Ever get your expectations up really high only to have them crash painfully down around you? Ever have tragedy strike on or near a holiday?
And find that pain haunts you year after year?
You know what I mean. You become preoccupied with ideas of what life should be like, of what you imagine goes on in other homes, and in being certain everyone else is celebrating.
And none of it compares to your reality?
Today, I’m sharing a bit of what’s made me who I am so you know where I’m coming from and see one way I become unstuck when life gets hard. 🙂
If you know me and my story, you know Mother’s Day is a day that could fill me with despair – if I let it!
Mother’s Day Isn’t Always Happy…
May 10th, just before Mother’s Day 1996, is the day I began the bleeding that told me I was losing our first child to an ectopic pregnancy. The pregnancy went undiscovered for weeks and eventually threatened my life too.
May 10th, 2009 actually was Mother’s Day. It was also the day my husband suddenly announced he was leaving for a woman he’d reconnected with on Facebook. I was pregnant with our fifth son at the time. My heart would never be the same.
Mother’s Day could become a day of utter sadness, not just for me but for my children as well. If I allowed myself to become stuck on day after day of sad memories as Mother’s Days approach, I could effectively ruin the holiday, not just for 1996 and 2009, but for every year thereafter.
I could ruin Mother’s Day if I wanted to, but I have a choice.
And I choose not to!
I didn’t have a choice about letting that much Loved baby live. I didn’t have a choice about whether my husband lived honorably or not, but I did have choices about how I reacted to both losses.
The losses created real suffering and that suffering needed to be honored indefinitely, but they shouldn’t ever rule. I chose to give suffering its time and place and live the rest of my life Joyfully for greater purposes.
I chose May 10th as my day of mourning those Mother’s Day losses. As Mother’s Day approaches, when I feel a bit of sadness creep up or when a thought takes me off guard, I push it back. It’s not allowed to rear it’s ugly head just any day, and it is certainly not allowed to steal my Joy on Mother’s Day. That sadness is reserved for one day a year, the day my baby died, the day my husband quit.
That allows Mother’s Day to still be my celebration.
You Too Can Choose a Day to Mourn
When bad things happen, especially when they are associated with a certain day, season, or holiday whether it’s Christmas, a birthday, New Year’s Eve, or any other special day, it’s important to not let them ruin the season forever. It’s important for ourselves and those around us, especially when children are involved, that we learn to celebrate our Joy and the holiday season again.
Quick Tips to Help You Choose Your Day to Mourn:
- Pick A Day – Chances are memories will be stronger around the anniversary of your loss. Pick a day of mourning close to that anniversary rather than giving sadness freedom to creep in at any time or on the special day itself.
- Put Grief in Its Place – Don’t forbid memories all together, but don’t drown in them either. Give sadness a place that makes sense for you. By giving yourself permission to grieve on just one day you discipline and contain grief that would prefer to run rampant.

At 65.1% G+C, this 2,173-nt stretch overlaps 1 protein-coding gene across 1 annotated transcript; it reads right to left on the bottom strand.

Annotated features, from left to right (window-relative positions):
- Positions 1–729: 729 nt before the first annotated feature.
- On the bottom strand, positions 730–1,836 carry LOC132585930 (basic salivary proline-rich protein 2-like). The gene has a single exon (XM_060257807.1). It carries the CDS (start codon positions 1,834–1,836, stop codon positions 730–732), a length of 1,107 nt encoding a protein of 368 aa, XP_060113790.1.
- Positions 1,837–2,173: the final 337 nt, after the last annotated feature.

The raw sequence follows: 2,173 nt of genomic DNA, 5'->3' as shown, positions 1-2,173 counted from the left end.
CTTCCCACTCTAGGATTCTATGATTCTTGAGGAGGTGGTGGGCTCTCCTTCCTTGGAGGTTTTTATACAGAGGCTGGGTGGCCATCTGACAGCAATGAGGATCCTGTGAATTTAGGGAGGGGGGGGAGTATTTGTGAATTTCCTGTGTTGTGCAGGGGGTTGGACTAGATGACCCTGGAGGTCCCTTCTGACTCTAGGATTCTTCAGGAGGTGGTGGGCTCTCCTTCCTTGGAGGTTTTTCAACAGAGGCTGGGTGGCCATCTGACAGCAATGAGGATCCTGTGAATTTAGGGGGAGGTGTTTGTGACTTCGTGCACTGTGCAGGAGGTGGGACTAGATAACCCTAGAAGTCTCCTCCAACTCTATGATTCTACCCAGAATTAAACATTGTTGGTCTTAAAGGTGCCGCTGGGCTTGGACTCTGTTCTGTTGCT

- Nurture Your Grief – Grief needs to be disciplined, but it also needs to be nurtured. On your day of mourning, allow yourself to express your sadness in ways that are appropriate and comforting. Grief is very real. Don’t belittle what you feel.
- Be Joyful in Your Grief – This sounds weird even to me, but mourning is a sign of a loving heart. Grieving shows you are capable of loving and caring in ways some, possibly even the one who hurt you, are not. Pain is a gift letting you know something is wrong. Pity those who don’t feel it as you do.
- Be Gentle with Yourself – Don’t judge your feelings on your day of mourning. If you have trouble finding Joy in grief or in getting stuff done, relax. It’s okay. Baby yourself. Admitting your fragility allows you to handle yourself as the piece of fine, treasured, beautiful artwork you are.
- Confide in a Friend – Don’t announce your day of mourning to everyone, but ask a close friend for help keeping grief at bay until mourning day and for help getting you through that 24 hour period. Give concrete ideas of what you need: a homemade meal, a walk together, a listening ear, a Bible study, or an emotional art project may be helpful.
- Be Creative – Write a letter to the one saddens you, whether it is the baby you miss, the husband who walked away, or the parent who never cared enough. Burn it allowing the smoke and ash to rise to God. Buy a journal and cry it out privately. Paint dark swirling clouds. Kick box. Whatever it is. Express yourself.
- Be Proud Of Yourself! – Confining grief isn’t easy. Many will never even try. Look in the mirror. Talk yourself up like a player before a big game, like a Mama soothing a newborn child. You faced mountains and keep wolves at bay. You honor the heart you’ve been Blessed with, and you don’t give grief freedom to rain on your parade.
Often we have no choice in the cards we’re dealt, but that doesn’t mean we have to succumb to mourning and loss forever. By confining loss to one day, you too can enjoy any holiday season and begin to take your power back.
If you need help taking your power back, if you are beyond the intense pain but just can’t seem to move ahead as quickly as you’d like, if you’re stuck, ifs something’s holding you back or robbing your Joy contact me.
Together, we will get you unstuck and propel you forward, and I bet you’ll even have fun doing it!